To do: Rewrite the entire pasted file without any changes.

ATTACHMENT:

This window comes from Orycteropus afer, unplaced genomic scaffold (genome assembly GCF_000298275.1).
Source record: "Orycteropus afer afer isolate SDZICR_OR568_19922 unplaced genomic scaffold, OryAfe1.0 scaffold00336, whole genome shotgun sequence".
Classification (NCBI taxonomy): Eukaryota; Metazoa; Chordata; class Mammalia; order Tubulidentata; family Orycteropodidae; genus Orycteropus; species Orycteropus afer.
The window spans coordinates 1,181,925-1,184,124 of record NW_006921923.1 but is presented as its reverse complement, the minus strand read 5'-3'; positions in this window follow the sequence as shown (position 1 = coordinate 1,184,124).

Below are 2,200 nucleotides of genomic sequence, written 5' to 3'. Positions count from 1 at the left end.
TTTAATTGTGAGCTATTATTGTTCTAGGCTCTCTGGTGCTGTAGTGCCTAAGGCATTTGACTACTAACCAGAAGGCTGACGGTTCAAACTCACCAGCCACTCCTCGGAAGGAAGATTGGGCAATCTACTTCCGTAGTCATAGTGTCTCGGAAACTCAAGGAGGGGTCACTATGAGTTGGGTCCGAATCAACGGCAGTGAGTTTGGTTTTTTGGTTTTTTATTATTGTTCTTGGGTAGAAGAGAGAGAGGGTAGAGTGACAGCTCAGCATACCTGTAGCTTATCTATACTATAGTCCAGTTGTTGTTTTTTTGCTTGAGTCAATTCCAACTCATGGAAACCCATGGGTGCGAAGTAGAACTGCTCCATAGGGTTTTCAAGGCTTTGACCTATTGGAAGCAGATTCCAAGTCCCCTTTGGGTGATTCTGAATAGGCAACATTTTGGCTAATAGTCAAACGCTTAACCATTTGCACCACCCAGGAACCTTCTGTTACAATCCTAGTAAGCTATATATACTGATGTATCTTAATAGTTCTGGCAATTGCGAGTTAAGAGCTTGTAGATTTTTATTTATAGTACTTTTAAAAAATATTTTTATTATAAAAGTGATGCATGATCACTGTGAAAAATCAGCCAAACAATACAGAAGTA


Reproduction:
This window comes from Orycteropus afer, unplaced genomic scaffold (genome assembly GCF_000298275.1).
Source record: "Orycteropus afer afer isolate SDZICR_OR568_19922 unplaced genomic scaffold, OryAfe1.0 scaffold00336, whole genome shotgun sequence".
Classification (NCBI taxonomy): Eukaryota; Metazoa; Chordata; class Mammalia; order Tubulidentata; family Orycteropodidae; genus Orycteropus; species Orycteropus afer.
The window spans coordinates 1,181,925-1,184,124 of record NW_006921923.1 but is presented as its reverse complement, the minus strand read 5'-3'; positions in this window follow the sequence as shown (position 1 = coordinate 1,184,124).

Below are 2,200 nucleotides of genomic sequence, written 5' to 3'. Positions count from 1 at the left end.
TTTAATTGTGAGCTATTATTGTTCTAGGCTCTCTGGTGCTGTAGTGCCTAAGGCATTTGACTACTAACCAGAAGGCTGACGGTTCAAACTCACCAGCCACTCCTCGGAAGGAAGATTGGGCAATCTACTTCCGTAGTCATAGTGTCTCGGAAACTCAAGGAGGGGTCACTATGAGTTGGGTCCGAATCAACGGCAGTGAGTTTGGTTTTTTGGTTTTTTATTATTGTTCTTGGGTAGAAGAGAGAGAGGGTAGAGTGACAGCTCAGCATACCTGTAGCTTATCTATACTATAGTCCAGTTGTTGTTTTTTTGCTTGAGTCAATTCCAACTCATGGAAACCCATGGGTGCGAAGTAGAACTGCTCCATAGGGTTTTCAAGGCTTTGACCTATTGGAAGCAGATTCCAAGTCCCCTTTGGGTGATTCTGAATAGGCAACATTTTGGCTAATAGTCAAACGCTTAACCATTTGCACCACCCAGGAACCTTCTGTTACAATCCTAGTAAGCTATATATACTGATGTATCTTAATAGTTCTGGCAATTGCGAGTTAAGAGCTTGTAGATTTTTATTTATAGTACTTTTAAAAAATATTTTTATTATAAAAGTGATGCATGATCACTGTGAAAAATCAGCCAAACAATACAGAAGTA